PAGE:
Progressive Web Apps (PWAs) are gaining serious traction in the development world.
Hailed by many developers as the future of mobile, PWAs could soon become the norm right across the business spectrum.
What are PWAs?
PWAs are web applications with specialist functionality. Though they share commonalities with native apps and websites – they’re powered by one code base, load like web pages and don’t rely on intermediaries to download to your device.
Users can access PWAs through an icon just like a native app, interact with it offline, and receive push notifications.
As a simple yet effective alternative to native apps, they also boast up to a 10x reduction in mobile development costs.
PWAs bridge the gap between native and web apps by offering functionalities that - until now - were only available to native apps.
But unlike native apps, their performance and efficiency are, for those with lower phone capabilities, often far greater.
From a user’s perspective, PWAs offer a multitude of advantages, but above all else, they remove our reliance on intermediaries such as Google Play and the App Store, as they're hosted by, and downloadable from, the browser.
As a result - PWAs require little to no storage space in comparison to their native counterparts. Typically, they also rely on fewer cash injections across the lifespan of their development. This is because they rely on the web platform, which is universally supported.
PWAs can be used to create Minimum Viable Products and Proof of Concepts too. For clients with smaller budgets who require an app-like experience or for those wanting to test appetite before investing in a fully-fledged native app, PWAs offer a cheaper alternative.
For bigger organisations, they can complement your current app experience by widening your funnel relatively inexpensively. PWAs and native apps do not have to be at loggerheads.
It’s easy to see why Apple has been hesitant to support PWAs - the App Store generates a significant part of their overall revenue stream.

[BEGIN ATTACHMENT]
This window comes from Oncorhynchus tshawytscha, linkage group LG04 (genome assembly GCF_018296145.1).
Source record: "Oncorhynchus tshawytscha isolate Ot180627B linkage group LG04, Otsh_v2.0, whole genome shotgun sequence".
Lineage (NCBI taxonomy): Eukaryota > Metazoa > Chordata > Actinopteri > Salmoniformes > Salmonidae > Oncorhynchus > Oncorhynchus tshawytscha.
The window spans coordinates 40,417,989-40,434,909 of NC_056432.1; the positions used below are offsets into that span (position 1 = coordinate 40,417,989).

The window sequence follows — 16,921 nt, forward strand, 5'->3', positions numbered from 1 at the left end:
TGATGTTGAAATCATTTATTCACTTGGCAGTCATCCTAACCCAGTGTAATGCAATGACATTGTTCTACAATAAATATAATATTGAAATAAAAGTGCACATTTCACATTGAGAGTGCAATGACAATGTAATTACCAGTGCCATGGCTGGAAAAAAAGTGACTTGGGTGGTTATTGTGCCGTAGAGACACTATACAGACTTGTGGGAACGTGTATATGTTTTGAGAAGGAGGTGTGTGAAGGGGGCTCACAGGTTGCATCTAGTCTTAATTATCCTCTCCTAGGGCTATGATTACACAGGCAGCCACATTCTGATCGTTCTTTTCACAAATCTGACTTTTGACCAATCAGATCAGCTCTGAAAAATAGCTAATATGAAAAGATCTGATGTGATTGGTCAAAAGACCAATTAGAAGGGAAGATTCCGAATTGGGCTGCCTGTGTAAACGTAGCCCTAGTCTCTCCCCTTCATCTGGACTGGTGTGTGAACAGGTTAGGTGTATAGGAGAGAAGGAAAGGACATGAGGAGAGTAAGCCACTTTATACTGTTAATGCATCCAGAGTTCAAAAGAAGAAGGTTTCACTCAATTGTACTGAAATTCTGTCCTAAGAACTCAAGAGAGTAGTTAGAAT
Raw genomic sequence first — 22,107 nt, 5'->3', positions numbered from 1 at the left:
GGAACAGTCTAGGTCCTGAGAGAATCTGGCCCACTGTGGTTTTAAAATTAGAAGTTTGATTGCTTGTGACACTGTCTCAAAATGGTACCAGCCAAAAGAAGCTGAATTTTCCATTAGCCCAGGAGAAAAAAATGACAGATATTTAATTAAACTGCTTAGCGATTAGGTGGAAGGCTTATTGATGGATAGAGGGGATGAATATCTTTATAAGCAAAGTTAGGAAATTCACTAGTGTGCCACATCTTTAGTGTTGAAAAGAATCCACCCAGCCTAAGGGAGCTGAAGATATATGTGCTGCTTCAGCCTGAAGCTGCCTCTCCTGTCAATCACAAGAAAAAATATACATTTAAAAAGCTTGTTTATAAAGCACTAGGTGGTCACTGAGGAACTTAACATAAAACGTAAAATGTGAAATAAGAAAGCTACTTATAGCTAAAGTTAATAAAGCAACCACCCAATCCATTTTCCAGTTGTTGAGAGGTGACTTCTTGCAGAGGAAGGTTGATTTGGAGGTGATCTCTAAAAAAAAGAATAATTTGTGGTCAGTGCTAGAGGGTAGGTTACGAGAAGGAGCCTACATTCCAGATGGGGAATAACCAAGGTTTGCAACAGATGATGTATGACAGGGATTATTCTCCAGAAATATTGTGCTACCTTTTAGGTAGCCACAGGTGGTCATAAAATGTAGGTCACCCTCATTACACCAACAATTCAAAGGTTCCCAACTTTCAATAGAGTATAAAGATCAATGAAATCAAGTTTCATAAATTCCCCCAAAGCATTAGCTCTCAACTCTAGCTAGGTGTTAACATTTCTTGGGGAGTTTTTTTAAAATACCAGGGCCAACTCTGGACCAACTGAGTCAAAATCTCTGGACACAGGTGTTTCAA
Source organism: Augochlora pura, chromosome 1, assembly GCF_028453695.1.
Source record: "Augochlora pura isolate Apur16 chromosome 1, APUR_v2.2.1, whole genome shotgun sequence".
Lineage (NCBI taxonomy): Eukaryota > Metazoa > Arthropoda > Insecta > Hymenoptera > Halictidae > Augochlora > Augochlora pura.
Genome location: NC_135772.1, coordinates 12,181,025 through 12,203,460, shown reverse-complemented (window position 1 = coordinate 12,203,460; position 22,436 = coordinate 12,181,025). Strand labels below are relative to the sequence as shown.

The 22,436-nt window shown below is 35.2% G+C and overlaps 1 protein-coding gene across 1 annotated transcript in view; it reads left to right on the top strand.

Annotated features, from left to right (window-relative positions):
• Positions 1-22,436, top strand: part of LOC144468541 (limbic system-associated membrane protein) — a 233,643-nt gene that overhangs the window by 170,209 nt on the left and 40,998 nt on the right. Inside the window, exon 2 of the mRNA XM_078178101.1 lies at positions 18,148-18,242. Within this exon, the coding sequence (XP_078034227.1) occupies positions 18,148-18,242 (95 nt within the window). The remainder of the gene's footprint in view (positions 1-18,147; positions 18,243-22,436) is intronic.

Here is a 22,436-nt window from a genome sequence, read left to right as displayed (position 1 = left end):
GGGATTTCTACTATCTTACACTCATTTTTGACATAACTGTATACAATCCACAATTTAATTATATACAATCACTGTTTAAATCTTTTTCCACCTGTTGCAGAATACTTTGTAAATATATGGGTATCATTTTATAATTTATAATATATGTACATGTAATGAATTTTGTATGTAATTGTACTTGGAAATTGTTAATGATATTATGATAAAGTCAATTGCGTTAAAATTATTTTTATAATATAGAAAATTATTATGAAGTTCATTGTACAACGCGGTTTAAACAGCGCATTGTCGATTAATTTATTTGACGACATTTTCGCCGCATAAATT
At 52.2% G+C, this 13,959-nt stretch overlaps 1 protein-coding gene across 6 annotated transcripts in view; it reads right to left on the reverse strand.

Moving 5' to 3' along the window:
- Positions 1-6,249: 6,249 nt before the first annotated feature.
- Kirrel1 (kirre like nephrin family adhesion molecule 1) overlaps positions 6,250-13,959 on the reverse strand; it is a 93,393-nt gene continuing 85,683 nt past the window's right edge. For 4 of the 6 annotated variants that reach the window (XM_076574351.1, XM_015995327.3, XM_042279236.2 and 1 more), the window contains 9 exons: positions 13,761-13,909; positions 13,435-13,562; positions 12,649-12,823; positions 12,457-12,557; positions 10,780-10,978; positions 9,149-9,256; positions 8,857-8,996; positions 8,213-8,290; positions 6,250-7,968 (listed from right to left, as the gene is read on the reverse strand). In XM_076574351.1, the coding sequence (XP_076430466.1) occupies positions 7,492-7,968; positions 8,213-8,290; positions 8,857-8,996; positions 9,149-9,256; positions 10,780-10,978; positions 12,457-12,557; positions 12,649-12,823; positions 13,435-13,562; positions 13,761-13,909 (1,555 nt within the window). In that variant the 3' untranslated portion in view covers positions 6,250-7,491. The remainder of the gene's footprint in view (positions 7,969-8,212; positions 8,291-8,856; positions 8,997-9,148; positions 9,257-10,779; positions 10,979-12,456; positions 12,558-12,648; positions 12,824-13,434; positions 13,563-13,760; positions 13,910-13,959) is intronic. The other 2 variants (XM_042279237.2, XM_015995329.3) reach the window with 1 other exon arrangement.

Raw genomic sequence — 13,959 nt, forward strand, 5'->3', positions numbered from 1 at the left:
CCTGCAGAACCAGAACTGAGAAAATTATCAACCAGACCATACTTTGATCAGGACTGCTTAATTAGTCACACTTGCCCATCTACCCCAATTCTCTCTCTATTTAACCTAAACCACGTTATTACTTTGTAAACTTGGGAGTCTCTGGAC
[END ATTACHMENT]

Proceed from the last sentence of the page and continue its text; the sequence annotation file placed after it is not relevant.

That said, the barriers to entry are lower for Android-powered devices (even then the experience delivered may hint at internal conflicts at Google).
This is because Google’s ethos is closely aligned to play and discovery. It makes sense that PWAs are more readily available.
That said, iOS 12.2’s beta will extend support for new browser features that will further improve the PWA experience for Apple’s users.
The next step for Google will be adding PWAs to the Play Store so companies can begin to monetise and centralise their creations while maintaining low development costs.
Microsoft also recently announced the company will invest in a dedicated PWA store to extend its support of their functionality.
PWAs aren’t for everyone - just because you can, doesn’t mean you should. It’s important to understand the problem creating one aims to solve.
When the first iPhone was launched, browser capabilities were limited i.e. you couldn't link a home-screen icon to a particular website. Equally, you couldn't receive push notifications and/or interact with websites without an internet connection.
PWAs now offer these functionalities which means connectivity and limited device storage are no longer barriers to entry for mobile application users.
Historically, native apps were the obvious choice because native languages such as Java and C++ interact well with hardware and native functionalities.
Now browsers offer greater support - the ‘best solution’ isn’t always a native app experience.
For those wanting to create/retain sophisticated performance and functionality, that rely on hardware capabilities, the native app is still your best bet.
If you’d prefer a straightforward app with lower barriers to entry - PWAs are worth exploring.